In the meantime, best wishes for 2010.


Anonymous organic cheese board said...

i don't really have internet access at the moment but just to say-the reason nick doesn't mention anyone else is because he doesn't actually read, which is what truly depresses me about him. The list of books in the standpoint piece is identical to one in an obs piece making the exact same 'point'-or rather not- from a few years ago. He won't mention hollinghurst, for example, because he only saw the tv version of the line of beauty. Just like the standpoint piece on the lrb this reeks of wingnut philistinism. And nick can't even work out what he wants-he castigates others for looking for simplistic political points from novels but that's actually exactly what he wants. It's very telling that his favourite novelist is steig larsson...

12/27/2009 09:13:00 PM  
Anonymous Anonymous said...

My great bugbear with Socialist Worker, even when I occasionally contributed, was the bloody awful reviews page that, instead of reviewing things on their own terms and bringing in politics with a light touch, tried to reduce every book/film/record/TV show to politics, with the angle of attack being how far it deviated from SWP thought. So you might get a review of Goodness Gracious Me that furiously denounced Sanjeev Bhaskar for not putting forward a Marxist analysis of racism. (Of course the rest of the left press was prone to this as well.) It seems to me that Nick is adopting the selfsame approach. No wonder he thinks he's still on the left, if he's continuing the left's bad habits.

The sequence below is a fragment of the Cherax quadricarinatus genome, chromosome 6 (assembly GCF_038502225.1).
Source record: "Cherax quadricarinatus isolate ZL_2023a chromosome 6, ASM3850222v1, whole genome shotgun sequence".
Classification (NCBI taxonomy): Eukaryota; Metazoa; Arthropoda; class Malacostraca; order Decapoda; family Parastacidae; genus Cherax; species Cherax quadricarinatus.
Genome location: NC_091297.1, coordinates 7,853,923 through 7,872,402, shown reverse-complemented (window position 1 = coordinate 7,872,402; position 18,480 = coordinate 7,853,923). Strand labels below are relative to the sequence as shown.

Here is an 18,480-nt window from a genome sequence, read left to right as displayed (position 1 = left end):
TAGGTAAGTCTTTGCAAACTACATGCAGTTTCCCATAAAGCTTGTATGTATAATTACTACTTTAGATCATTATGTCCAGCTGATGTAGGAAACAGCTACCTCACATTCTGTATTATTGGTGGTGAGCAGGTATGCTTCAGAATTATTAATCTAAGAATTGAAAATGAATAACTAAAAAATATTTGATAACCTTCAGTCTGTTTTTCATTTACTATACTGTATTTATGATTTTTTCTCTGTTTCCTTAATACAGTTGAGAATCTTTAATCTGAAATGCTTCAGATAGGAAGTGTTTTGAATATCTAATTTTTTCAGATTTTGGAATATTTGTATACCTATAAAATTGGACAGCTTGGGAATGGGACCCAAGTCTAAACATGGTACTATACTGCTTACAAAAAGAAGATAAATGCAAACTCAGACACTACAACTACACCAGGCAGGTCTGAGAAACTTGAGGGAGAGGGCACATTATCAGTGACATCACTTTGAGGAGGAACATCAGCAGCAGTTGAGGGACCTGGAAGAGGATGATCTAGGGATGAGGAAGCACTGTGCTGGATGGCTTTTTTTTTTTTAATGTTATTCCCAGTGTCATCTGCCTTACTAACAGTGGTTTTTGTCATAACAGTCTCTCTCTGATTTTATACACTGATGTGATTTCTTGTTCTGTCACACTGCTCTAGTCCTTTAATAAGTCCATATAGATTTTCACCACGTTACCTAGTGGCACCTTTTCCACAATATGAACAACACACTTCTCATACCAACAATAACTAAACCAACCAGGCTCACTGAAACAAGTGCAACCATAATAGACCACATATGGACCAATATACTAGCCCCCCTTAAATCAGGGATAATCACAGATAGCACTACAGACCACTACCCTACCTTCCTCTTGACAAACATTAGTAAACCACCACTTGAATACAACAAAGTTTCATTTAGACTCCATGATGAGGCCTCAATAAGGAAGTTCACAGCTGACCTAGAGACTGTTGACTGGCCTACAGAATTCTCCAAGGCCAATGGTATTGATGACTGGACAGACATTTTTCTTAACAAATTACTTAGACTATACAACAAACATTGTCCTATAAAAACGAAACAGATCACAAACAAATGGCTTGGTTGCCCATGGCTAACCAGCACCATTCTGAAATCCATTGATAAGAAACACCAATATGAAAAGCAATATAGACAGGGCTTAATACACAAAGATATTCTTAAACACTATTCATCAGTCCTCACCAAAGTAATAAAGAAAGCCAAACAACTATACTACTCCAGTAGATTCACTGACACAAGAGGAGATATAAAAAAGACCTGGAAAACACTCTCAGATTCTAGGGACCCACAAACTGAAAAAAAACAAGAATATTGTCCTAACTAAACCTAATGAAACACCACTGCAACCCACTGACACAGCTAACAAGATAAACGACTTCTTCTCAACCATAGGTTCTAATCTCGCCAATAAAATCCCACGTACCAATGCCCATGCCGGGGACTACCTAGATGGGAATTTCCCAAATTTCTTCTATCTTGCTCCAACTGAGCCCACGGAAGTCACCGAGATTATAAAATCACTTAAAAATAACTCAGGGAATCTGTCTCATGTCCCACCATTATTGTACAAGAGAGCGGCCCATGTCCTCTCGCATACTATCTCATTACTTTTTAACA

12/27/2009 11:54:00 PM  
Anonymous Anonymous said...

May I suggest (which I'm sure I've suggested before) that Nick can only see 'Art' in terms of whether or not it contributes to 'The Struggle', like the worst kind of party/identity politics hack, so he would have to overlook work that either doesn't 'fit' or which resists such easy classification (see Alistair Beaton's Feelgood from 2001, which pretty much nailed both Blair's vacuity and New Labour's reliance on spin).